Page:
Today, tourists can explore a sizable portion of the ruins and take in Teotihuacan’s two impressive pyramids, the Pyramid of the Sun and the Pyramid of the Moon, which are connected by a broad avenue with many still-standing structures and murals.
In addition, hot-air balloon rides are available here! If you have the time and resources, I really recommend taking one because it will help you understand the true grandeur of the site.
5. Authentic Mexican culture
Mexico City has its own unique identity, history, and culture, making it very different from the rest of Mexico.
Even if you’ve visited other destinations in Mexico, you’ll feel as though you’re getting to know an entirely different side of the country.
6. Awesome Foods & Restaurants
Mexico City has one of the most interesting food scenes in the entire world.
Not only will you find incredible street food on every single corner of the city, but you will also find tons of cozy hole-in-the-wall restaurants as well as plenty of high-end dining establishments.
As if that weren’t enough, Mexico City is also home to some of the best restaurants in the world, including Pujol, Sud 777, and Quintonil, to name just a few.
7. Buzzing Bars and Nightlife
If you’re into glitzy outings, you’ll fall head over heels in love with Mexico City’s nightlife.
The city is home to some of the best bars in the world as well as some of the coolest clubs you’ll ever visit (think Salon Solin, Looloo, Republika, and Montana to name just a few!).
8. Xochimilco Floating Gardens
Located in the south of Mexico City, Xochimilco Floating Gardens are a set of canals and artificial islands that were created by the Aztecs for agricultural purposes.
These days, the canals are a popular tourist attraction, with plenty of tours available on colorful boats called “trajineras” that can take you to several of the islands (if you’re into creepy stuff, make sure to book a tour that includes a visit to the Island of the Dolls – you can thank me later!)
Xochimilco is also a popular drinking spot in Mexico City. You can head over there with your friends, rent a trajinera, and party the day away as you ride the canals!
There are several tours available as well where you can join a shared trajinera and meet people (great if you’re traveling solo and want to make friends).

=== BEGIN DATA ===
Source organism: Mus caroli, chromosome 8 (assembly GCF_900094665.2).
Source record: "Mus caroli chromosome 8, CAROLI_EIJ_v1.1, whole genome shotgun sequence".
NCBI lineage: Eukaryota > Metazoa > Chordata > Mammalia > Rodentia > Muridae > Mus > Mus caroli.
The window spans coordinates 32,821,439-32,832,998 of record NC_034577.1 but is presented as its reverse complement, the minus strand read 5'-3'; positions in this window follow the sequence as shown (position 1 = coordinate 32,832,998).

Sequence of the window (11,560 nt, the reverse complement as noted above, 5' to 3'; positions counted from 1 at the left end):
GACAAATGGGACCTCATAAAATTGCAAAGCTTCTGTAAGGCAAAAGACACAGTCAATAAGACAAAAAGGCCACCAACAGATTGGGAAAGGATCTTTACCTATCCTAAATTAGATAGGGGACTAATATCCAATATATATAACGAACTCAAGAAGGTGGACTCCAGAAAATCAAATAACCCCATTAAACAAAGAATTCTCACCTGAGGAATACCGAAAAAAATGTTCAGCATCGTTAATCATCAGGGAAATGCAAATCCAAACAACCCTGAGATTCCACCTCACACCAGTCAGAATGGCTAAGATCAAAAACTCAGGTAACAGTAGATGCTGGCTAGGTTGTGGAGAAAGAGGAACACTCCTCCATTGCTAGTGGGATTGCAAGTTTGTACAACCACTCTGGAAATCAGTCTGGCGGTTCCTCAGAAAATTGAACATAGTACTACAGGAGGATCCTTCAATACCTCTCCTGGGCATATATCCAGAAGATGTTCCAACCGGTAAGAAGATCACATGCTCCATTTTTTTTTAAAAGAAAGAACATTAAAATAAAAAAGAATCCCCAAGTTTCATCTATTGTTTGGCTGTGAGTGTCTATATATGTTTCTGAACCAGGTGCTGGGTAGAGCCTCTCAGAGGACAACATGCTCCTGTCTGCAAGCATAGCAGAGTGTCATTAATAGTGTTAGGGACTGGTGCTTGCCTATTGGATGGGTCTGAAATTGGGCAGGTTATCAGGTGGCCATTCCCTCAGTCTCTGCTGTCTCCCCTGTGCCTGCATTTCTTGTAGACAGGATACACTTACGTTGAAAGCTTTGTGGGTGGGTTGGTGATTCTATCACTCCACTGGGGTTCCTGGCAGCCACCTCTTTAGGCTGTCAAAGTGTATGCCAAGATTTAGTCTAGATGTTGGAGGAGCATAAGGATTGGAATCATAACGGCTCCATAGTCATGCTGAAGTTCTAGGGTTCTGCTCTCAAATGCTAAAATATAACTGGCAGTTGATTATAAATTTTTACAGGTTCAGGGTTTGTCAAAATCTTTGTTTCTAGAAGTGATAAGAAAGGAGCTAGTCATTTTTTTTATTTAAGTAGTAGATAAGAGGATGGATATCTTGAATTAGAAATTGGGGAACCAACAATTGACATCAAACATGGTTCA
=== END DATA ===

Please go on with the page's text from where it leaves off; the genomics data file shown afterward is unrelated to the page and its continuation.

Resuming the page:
9. Fantastic Art Scenes & Museums
🎨 National Anthropology Museum
The National Anthropology Museum is one of the most wonderful museums I’ve ever visited. This place alone makes Mexico City worth visiting.
This enormous museum is dedicated to preserving and exhibiting the cultural heritage of Mexico’s indigenous peoples.
Here, you’ll find a vast collection of artifacts, including the Aztec Calendar Stone and a replica of the tomb of Mayan ruler Pakal the Great as well as exhibits spanning thousands of years of history, representing various indigenous communities from different regions of the country.
🎨 Frida Kahlo Museum
The Frida Kahlo Museum, also known as the Casa Azul (Blue House), is a must-visit attraction in Mexico City.
This museum is located in the actual house where Mexican artist Frida Kahlo was born, lived, and created much of her artwork.
During your visit, you can explore the rooms that have been preserved to reflect Kahlo’s life as well as a collection of her paintings, personal belongings, and tools.
You will get a pretty intimate insight into her artistic vision, struggles, and legacy (I highly recommend watching the 2002 Frida movie before visiting!).
🎨 Palacio de Bellas Artes
The Palacio de Bellas Artes (Palace of Fine Arts) is an iconic cultural landmark in Mexico City and a magnificent building that combines neoclassical and Art Nouveau architectural styles.
These days, it acts as one of the most important centers for performing arts in the country, not to mention it also contains collections of Mexican art, including murals by renowned artists such as Diego Rivera and David Alfaro Siqueiros.
As if that weren’t enough, its rooftop offers panoramic views of the city, allowing visitors to appreciate the architectural splendor of Mexico City’s historic center.
Whether attending a performance or exploring art exhibitions, a visit to the Palacio de Bellas Artes is a must on your itinerary.
10. Beautiful Churches and Cathedral
⛪ Metropolitan Cathedral
Located in the heart of Mexico City, the Metropolitan Cathedral is a magnificent religious and architectural masterpiece, not to mention it is also the largest cathedral on the American continent!
Even though religion isn’t as important for a large percentage of locals in Mexico City anymore, the cathedral is still a symbol of the city’s cultural heritage and history.
Its construction began during the 16th century and took over 250 years to complete.
Its elaborate details and gorgeous architecture are reason enough to visit this Mexico City attraction, but also the fact that stepping inside will take you back centuries of Mexican history.
⛪ Basilica of Santa Maria Guadalupe
Another important religious site in Mexico City is the Basilica of Santa Maria Guadalupe, which is one of the most important Catholic pilgrimage sites in the entire world.
It was built in order to honor Virgin Mary under the title of Our Lady of Guadalupe. The complex is made up of several buildings, with the main basilica dating all the way back to the 16th century (it wasn’t completed until 1976, so it actually looks quite modern!).
11. Amazing green space and parks
🌳 Parque Mexico
Located in the Condesa Neighborhood, Parque Mexico is one of the city’s lungs and one of the most iconic parks in Mexico City.
The park features plenty of natural beauty, a wide array of trees, and lanes that will make you feel like you’re in a mini jungle.
In addition to that, this park has become a favorite for ex-pats and visitors because of the beautiful Art Deco buildings surrounding it, many of which harbor cafés, boutique shops, and trendy restaurants.
Something else you’ll love about Parque Mexico is the fact that it is a sort of artistic hub in Condesa.
Dance classes, exhibitions, outdoor concerts, and live performances are all held here any day of the week, especially during the afternoons and early evenings.